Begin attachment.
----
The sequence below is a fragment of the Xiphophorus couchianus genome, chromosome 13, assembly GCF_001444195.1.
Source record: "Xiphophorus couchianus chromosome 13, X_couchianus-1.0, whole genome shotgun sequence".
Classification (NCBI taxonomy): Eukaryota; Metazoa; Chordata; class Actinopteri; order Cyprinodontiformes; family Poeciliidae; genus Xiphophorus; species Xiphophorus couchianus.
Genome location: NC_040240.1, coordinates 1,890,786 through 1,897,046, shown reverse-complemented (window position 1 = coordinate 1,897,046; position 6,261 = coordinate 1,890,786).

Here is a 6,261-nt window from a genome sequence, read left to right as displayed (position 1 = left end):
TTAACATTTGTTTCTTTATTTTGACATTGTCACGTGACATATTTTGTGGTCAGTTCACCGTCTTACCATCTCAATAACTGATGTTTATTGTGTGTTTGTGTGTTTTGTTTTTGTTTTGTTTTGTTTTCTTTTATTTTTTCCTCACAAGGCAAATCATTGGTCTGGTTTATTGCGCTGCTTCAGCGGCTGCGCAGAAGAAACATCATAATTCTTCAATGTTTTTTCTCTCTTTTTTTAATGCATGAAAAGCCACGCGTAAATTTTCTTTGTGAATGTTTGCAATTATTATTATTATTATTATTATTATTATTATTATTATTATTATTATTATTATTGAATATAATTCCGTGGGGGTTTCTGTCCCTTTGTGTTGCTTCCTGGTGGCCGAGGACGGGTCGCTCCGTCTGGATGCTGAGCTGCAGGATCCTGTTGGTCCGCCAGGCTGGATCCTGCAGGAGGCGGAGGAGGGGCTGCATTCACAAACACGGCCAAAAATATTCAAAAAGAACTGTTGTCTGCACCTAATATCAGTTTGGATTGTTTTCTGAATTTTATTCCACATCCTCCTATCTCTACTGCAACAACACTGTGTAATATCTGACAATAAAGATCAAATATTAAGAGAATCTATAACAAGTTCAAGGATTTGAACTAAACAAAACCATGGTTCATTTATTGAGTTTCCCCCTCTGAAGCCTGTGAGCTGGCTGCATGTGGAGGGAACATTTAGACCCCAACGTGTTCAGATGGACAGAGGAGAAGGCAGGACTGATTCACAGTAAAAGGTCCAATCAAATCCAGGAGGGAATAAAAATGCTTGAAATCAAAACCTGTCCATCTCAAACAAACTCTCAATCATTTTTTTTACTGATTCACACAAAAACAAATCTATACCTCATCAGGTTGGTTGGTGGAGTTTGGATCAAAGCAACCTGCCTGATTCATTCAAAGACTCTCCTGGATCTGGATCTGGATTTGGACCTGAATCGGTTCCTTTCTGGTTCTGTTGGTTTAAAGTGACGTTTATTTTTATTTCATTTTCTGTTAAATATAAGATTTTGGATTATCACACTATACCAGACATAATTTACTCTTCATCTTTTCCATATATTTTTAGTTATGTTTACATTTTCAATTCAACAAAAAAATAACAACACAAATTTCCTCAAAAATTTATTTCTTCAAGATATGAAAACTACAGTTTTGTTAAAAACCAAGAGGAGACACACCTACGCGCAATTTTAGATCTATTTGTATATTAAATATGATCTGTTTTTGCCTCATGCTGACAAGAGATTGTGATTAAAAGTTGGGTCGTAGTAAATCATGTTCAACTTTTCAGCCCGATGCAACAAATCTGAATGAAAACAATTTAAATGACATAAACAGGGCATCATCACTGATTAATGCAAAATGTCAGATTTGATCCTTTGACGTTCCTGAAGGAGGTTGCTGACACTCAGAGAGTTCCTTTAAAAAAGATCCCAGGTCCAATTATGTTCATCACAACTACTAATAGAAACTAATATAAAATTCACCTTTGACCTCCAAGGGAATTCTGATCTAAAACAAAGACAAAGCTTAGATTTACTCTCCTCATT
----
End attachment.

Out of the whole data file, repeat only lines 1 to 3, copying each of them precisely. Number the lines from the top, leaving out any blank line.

The sequence below is a fragment of the Xiphophorus couchianus genome, chromosome 13, assembly GCF_001444195.1.
Source record: "Xiphophorus couchianus chromosome 13, X_couchianus-1.0, whole genome shotgun sequence".
Classification (NCBI taxonomy): Eukaryota; Metazoa; Chordata; class Actinopteri; order Cyprinodontiformes; family Poeciliidae; genus Xiphophorus; species Xiphophorus couchianus.